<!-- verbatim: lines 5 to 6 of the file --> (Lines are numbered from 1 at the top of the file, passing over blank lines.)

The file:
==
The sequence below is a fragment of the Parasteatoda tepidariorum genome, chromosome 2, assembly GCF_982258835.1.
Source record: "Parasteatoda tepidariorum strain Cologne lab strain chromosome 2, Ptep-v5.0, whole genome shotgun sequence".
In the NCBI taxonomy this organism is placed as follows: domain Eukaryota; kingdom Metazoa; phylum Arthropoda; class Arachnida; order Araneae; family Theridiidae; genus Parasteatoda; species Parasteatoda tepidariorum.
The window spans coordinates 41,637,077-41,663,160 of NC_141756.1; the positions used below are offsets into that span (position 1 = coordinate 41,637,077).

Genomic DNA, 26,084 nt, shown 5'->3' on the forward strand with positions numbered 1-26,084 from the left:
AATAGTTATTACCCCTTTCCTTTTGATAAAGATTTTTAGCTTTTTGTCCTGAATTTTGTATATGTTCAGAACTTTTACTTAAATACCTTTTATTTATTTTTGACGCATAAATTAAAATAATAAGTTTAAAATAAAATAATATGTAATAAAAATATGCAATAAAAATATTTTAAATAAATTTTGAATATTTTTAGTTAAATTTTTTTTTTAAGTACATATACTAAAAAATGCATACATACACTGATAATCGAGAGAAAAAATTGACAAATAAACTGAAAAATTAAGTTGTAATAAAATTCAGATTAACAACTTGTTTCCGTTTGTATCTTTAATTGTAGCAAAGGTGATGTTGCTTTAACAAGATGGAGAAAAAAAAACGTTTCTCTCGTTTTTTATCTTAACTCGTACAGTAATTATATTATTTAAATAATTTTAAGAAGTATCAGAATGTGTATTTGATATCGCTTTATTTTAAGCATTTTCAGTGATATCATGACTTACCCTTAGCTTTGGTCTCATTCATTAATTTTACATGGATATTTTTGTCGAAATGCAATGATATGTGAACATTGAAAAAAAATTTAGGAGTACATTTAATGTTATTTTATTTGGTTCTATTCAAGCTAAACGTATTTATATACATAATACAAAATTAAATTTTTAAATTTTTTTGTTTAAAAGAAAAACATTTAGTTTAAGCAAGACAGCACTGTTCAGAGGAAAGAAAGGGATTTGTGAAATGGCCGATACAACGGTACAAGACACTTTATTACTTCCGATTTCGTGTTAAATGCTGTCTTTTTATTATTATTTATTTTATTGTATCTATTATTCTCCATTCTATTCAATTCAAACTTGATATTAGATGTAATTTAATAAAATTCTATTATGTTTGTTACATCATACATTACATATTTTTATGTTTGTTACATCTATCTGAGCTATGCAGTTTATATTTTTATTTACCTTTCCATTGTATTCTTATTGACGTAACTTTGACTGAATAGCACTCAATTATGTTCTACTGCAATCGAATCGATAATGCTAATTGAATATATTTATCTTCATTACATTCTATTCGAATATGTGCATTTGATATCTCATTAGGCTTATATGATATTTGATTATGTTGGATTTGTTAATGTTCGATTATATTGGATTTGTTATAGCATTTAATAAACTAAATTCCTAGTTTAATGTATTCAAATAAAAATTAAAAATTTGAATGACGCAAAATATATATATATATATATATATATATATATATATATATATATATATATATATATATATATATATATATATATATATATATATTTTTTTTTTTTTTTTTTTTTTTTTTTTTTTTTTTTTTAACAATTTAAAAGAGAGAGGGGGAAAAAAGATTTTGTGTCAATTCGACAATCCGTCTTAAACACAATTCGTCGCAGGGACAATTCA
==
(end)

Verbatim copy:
Genomic DNA, 26,084 nt, shown 5'->3' on the forward strand with positions numbered 1-26,084 from the left:
AATAGTTATTACCCCTTTCCTTTTGATAAAGATTTTTAGCTTTTTGTCCTGAATTTTGTATATGTTCAGAACTTTTACTTAAATACCTTTTATTTATTTTTGACGCATAAATTAAAATAATAAGTTTAAAATAAAATAATATGTAATAAAAATATGCAATAAAAATATTTTAAATAAATTTTGAATATTTTTAGTTAAATTTTTTTTTTAAGTACATATACTAAAAAATGCATACATACACTGATAATCGAGAGAAAAAATTGACAAATAAACTGAAAAATTAAGTTGTAATAAAATTCAGATTAACAACTTGTTTCCGTTTGTATCTTTAATTGTAGCAAAGGTGATGTTGCTTTAACAAGATGGAGAAAAAAAAACGTTTCTCTCGTTTTTTATCTTAACTCGTACAGTAATTATATTATTTAAATAATTTTAAGAAGTATCAGAATGTGTATTTGATATCGCTTTATTTTAAGCATTTTCAGTGATATCATGACTTACCCTTAGCTTTGGTCTCATTCATTAATTTTACATGGATATTTTTGTCGAAATGCAATGATATGTGAACATTGAAAAAAAATTTAGGAGTACATTTAATGTTATTTTATTTGGTTCTATTCAAGCTAAACGTATTTATATACATAATACAAAATTAAATTTTTAAATTTTTTTGTTTAAAAGAAAAACATTTAGTTTAAGCAAGACAGCACTGTTCAGAGGAAAGAAAGGGATTTGTGAAATGGCCGATACAACGGTACAAGACACTTTATTACTTCCGATTTCGTGTTAAATGCTGTCTTTTTATTATTATTTATTTTATTGTATCTATTATTCTCCATTCTATTCAATTCAAACTTGATATTAGATGTAATTTAATAAAATTCTATTATGTTTGTTACATCATACATTACATATTTTTATGTTTGTTACATCTATCTGAGCTATGCAGTTTATATTTTTATTTACCTTTCCATTGTATTCTTATTGACGTAACTTTGACTGAATAGCACTCAATTATGTTCTACTGCAATCGAATCGATAATGCTAATTGAATATATTTATCTTCATTACATTCTATTCGAATATGTGCATTTGATATCTCATTAGGCTTATATGATATTTGATTATGTTGGATTTGTTAATGTTCGATTATATTGGATTTGTTATAGCATTTAATAAACTAAATTCCTAGTTTAATGTATTCAAATAAAAATTAAAAATTTGAATGACGCAAAATATATATATATATATATATATATATATATATATATATATATATATATATATATATATATATATATATATATATATATATATTTTTTTTTTTTTTTTTTTTTTTTTTTTTTTTTTTTTTAACAATTTAAAAGAGAGAGGGGGAAAAAAGATTTTGTGTCAATTCGACAATCCGTCTTAAACACAATTCGTCGCAGGGACAATTCA